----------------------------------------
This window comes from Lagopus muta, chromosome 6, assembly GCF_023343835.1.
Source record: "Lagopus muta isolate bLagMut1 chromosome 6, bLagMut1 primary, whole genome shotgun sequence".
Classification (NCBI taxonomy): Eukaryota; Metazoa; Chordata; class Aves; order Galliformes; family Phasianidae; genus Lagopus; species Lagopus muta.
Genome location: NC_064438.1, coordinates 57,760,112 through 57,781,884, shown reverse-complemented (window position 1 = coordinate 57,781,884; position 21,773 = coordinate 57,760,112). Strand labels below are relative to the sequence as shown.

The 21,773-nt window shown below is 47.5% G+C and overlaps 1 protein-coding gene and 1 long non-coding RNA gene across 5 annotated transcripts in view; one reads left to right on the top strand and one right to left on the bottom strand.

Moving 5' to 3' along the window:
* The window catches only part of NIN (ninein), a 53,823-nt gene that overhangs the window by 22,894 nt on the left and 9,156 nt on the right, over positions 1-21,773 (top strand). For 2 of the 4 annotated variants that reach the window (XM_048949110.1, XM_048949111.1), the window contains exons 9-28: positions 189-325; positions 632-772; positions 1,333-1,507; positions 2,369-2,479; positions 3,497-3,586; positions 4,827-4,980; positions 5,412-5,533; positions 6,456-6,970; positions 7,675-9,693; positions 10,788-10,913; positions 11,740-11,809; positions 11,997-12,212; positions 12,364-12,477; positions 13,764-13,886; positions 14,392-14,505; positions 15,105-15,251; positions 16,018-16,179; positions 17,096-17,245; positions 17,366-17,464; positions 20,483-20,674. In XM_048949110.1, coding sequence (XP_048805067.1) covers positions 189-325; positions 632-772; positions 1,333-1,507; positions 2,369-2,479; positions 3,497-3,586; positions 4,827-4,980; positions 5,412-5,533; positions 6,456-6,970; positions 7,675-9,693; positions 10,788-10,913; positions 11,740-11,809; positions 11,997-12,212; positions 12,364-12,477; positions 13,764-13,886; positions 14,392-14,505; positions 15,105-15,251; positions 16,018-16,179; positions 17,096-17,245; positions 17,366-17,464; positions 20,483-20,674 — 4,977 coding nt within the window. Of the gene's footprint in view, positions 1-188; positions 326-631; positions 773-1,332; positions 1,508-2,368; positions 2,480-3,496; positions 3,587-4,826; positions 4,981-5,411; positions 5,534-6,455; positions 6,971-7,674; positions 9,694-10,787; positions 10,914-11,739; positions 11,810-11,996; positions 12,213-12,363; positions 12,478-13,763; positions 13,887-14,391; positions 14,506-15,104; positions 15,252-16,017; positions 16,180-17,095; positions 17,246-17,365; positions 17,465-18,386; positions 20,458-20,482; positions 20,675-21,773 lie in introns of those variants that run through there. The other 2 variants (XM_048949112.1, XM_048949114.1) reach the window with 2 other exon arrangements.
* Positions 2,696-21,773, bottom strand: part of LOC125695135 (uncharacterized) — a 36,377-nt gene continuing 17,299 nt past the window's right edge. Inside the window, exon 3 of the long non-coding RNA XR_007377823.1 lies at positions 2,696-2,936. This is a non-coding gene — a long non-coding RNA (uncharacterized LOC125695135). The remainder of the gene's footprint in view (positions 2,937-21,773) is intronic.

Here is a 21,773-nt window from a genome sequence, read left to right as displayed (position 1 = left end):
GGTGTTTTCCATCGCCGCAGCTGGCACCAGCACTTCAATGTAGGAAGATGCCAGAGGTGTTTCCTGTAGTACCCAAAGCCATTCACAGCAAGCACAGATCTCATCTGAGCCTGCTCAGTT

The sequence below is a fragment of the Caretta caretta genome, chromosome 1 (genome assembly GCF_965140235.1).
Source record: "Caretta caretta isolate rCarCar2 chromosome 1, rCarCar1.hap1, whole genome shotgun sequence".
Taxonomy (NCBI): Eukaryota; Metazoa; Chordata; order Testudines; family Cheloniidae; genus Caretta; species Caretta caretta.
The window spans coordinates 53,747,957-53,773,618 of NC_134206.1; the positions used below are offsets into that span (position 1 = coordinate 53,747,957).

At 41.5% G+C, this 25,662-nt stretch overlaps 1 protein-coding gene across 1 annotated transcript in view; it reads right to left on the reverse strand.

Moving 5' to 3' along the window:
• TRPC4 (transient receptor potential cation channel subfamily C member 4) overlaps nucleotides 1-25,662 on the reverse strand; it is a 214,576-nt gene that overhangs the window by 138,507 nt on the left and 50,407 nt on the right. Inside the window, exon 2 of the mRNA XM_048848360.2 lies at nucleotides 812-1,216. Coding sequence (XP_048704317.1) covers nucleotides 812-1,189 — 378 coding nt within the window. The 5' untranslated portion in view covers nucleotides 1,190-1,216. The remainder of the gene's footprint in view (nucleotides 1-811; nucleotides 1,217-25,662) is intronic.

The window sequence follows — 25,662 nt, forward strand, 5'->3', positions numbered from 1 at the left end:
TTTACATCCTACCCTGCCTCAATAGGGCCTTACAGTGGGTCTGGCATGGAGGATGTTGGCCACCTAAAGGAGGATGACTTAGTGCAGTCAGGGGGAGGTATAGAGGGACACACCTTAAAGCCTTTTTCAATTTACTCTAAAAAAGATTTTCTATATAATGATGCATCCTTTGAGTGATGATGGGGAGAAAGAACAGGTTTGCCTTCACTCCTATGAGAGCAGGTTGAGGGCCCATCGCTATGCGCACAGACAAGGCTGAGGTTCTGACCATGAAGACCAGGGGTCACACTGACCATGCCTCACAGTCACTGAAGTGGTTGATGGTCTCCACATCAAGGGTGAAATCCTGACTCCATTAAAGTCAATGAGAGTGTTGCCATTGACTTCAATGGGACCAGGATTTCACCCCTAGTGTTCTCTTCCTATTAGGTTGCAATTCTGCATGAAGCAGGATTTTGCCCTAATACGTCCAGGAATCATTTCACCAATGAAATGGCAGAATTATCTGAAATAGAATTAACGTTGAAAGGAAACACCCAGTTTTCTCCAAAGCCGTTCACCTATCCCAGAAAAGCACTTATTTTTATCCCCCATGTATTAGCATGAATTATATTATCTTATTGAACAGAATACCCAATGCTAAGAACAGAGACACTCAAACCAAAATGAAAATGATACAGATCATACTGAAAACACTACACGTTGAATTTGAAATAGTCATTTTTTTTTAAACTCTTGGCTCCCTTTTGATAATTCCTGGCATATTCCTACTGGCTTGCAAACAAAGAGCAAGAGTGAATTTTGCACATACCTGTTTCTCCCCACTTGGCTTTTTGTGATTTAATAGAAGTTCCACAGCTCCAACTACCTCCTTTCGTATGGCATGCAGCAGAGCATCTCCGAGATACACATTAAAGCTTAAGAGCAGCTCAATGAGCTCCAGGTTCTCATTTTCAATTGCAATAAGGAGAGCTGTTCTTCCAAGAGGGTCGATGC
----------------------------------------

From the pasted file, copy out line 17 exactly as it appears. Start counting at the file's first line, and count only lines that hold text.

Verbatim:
• TRPC4 (transient receptor potential cation channel subfamily C member 4) overlaps nucleotides 1-25,662 on the reverse strand; it is a 214,576-nt gene that overhangs the window by 138,507 nt on the left and 50,407 nt on the right. Inside the window, exon 2 of the mRNA XM_048848360.2 lies at nucleotides 812-1,216. Coding sequence (XP_048704317.1) covers nucleotides 812-1,189 — 378 coding nt within the window. The 5' untranslated portion in view covers nucleotides 1,190-1,216. The remainder of the gene's footprint in view (nucleotides 1-811; nucleotides 1,217-25,662) is intronic.